08 Oct 1945




Mon. 8.10.45.

My own darling Sweetheart,

I was very disappointed not to find any letters from you this morning but came to the conclusion that the post had been delayed. Anyway, I was told at tea time there was a registered letter for me for which I thank you.

It's my evening tonight & I half decided to stay in & wash my hair & do various useful jobs but instead of doing that I weakly let myself be lured into the 10d's at the Sunbeam. It was a nice, laughable picture about a 16 year old girl & her reactions to the military when the war broke out. It reminded me of myself a bit, we laughed our socks off at it anyway. It was well worth 10d.

There was such a lovely surprise when I cam in too. Two letters from you were among the flowers on my dressing table! The post evidently had arrived late & some kind fairy had brought them to the home for me. I thought it was grand of young Stow --- she called in to tell me when she came off duty.

I sit here writing this to you & I've still got my bed to make. It's been stock taking today & everything has to be folded down with the C.G. stamp in the top right hand corner on the bed. Wait till I stock take in our house --- it'll be worse than spring cleaning. Are you frightened?

As you say it is beginning to get chilly now & aren't the nights drawing in? I can see us yet having to take a flash lamp with us on our next weekend together whenever that may be --- or we'll never find our way. I still want to go down Elston Trent Lane in the moonlight with you, you know --- will you remember next time there's a moon & we're at home together? Everybody thinks we're a bit mad now so we might as well prove it.

I'm glad you've struck a decent camp even though it is so far from the nearest town. Aren't there any buses? Is Lichfield anything like Southwell? I imagine it to be a similar place.

Does your marvellous stoker sweep up the odd bits pof coal with his 'tash? Does it go from side to side or does it point the way ahead? I often wonder what it must be like to be kissed by a man with a moustache. I think I ought to try it, you know, don't you? There's a saying “Meat without mustard is as incomplete as a kiss without a moustache” --- so there must be something in it.

You apologise for not writing sensible letters ---- well, there's no need to. I'd much rather you wrote me the sort of letters you do than all the sensible things in the world.

I heard from Phyl today. She says David walks all over the place now & weighs 27½lbs. Phyl's been my greatest friend for years & years but I used to envy her terribly really. I wasn't jealous really when she got married & then had David. I just used to try & imagine it was me instead. I was just as thrilled as she was & yet I was never there when I ought to have been. I went with her to order her flowers, photos & even the taxi, helped her choose her clothes & then I couldn't get time off to go to the wedding. She told me about the baby before she ever breathed a word to anyone else & I helped prepared little frocks & things & again I was at Sheffield when David was born. I used to tell her i'd be a trained midwife in time for the second one ----but that's all off now.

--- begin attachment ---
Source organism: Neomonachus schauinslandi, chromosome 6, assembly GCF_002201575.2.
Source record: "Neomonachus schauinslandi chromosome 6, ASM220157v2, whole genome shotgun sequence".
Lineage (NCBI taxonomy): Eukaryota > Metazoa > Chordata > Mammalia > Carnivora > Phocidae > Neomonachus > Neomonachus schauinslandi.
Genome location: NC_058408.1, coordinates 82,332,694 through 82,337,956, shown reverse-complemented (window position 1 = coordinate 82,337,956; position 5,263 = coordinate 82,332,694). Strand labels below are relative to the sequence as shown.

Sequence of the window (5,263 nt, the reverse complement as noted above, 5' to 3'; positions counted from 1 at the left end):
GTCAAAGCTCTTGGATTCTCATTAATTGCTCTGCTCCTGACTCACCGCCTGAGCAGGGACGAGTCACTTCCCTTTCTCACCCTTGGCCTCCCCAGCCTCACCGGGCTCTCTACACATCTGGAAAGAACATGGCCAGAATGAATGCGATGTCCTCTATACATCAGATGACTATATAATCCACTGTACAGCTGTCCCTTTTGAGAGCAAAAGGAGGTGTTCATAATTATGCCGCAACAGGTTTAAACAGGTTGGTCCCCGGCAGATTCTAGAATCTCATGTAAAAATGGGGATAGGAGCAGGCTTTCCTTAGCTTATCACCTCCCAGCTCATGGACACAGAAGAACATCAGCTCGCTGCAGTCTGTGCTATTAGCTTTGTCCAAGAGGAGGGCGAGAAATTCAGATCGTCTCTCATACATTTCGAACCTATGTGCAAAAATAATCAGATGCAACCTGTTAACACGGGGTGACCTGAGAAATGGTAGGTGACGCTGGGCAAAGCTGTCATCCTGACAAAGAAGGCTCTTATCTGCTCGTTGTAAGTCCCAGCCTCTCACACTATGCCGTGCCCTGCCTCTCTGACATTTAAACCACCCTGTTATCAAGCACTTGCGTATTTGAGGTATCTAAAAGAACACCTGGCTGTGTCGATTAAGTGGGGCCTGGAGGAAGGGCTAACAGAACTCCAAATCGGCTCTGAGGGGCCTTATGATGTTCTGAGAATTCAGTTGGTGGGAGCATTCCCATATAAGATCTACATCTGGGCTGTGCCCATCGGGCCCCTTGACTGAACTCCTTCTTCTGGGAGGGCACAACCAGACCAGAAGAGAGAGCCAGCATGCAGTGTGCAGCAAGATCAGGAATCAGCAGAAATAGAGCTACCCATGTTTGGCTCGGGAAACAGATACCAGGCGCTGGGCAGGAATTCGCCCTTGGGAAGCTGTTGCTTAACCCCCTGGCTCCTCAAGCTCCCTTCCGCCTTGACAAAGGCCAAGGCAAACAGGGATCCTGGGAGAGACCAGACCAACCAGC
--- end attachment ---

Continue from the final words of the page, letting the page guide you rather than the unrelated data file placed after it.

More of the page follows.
She sends her love to you & wants to know when we're going over again. Perhaps it won't be so long now.

Well, I must close & make my bed I'm getting quite cold sat here in my next-to-nothings.

All my Love Always.


May X X X X X X X X X X X X X X X X

55786. Tpr. Hallam, J.H., R.A.C.,

H.Q.Company, (Sgts. Mess Cook),

G.S.C. Depôt,

Whittington Barracks,








The Sunbeam Pictures, Barnsley Rd. -

Set back from Barnsley Road, the Sunbeam, with it's brick and stucco building was designed by architect Walter J Buck, a director of the cinema. A monumental parapet on the front of the building incorporated an embossed rising sun motif. The building of the Sunbeam was delayed for over a year, as the council had a policy at the time, banning non essential building work, to ensure that new house building would not be halted or delayed by a lack of labour and materials. It opened in December 1922 with an auditorium that had seating for around 1,350 including the balcony whose seating was described as luxurious with ample leg room. Within weeks of the opening, prices were reduced in line with other East End cinema's.
In 1930, the Sunbeam changed over from silent to sound films. With hindsight the decision to install the Cinephone system using sound recorded on disc, was a mistake, and Western Electric sound equipment was brought in to replace this in 1932. This followed the introduction of the new international sound standard of an optical soundtrack on film.
In 1935, a covering shelter was built along the side of the cinema and an extended front canopy was installed a year later.

The Sunbeam closed on the 2nd September 1961

Other cinemas in the area where the Roxy Paragon, Capitol & Essoldo.

source: http://www.sheffieldhistory.co.uk/forums/i...&hl=sunbeam





photo : Elston Trent Lane ( Google maps)

Trent Lane is just out of East Stoke in the Direction of Nottingham, and it's obvious dead end on to the banks of the river Trent lent itself to be a 'lovers lane'